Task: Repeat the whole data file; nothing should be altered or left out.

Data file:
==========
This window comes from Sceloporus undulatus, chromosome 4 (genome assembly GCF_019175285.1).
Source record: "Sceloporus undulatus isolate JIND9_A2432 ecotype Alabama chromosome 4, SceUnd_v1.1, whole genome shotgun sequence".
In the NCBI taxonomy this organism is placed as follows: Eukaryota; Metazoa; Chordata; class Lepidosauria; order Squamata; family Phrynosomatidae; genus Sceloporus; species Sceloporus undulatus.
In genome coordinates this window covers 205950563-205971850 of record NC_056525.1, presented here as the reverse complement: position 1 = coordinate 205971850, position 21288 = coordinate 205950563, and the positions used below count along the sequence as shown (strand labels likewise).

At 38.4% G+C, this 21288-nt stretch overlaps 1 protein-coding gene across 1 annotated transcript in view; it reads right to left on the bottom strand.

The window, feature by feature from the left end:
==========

This window comes from Sceloporus undulatus, chromosome 4 (genome assembly GCF_019175285.1).
Source record: "Sceloporus undulatus isolate JIND9_A2432 ecotype Alabama chromosome 4, SceUnd_v1.1, whole genome shotgun sequence".
In the NCBI taxonomy this organism is placed as follows: Eukaryota; Metazoa; Chordata; class Lepidosauria; order Squamata; family Phrynosomatidae; genus Sceloporus; species Sceloporus undulatus.
In genome coordinates this window covers 205950563-205971850 of record NC_056525.1, presented here as the reverse complement: position 1 = coordinate 205971850, position 21288 = coordinate 205950563, and the positions used below count along the sequence as shown (strand labels likewise).

At 38.4% G+C, this 21288-nt stretch overlaps 1 protein-coding gene across 1 annotated transcript in view; it reads right to left on the bottom strand.

The window, feature by feature from the left end: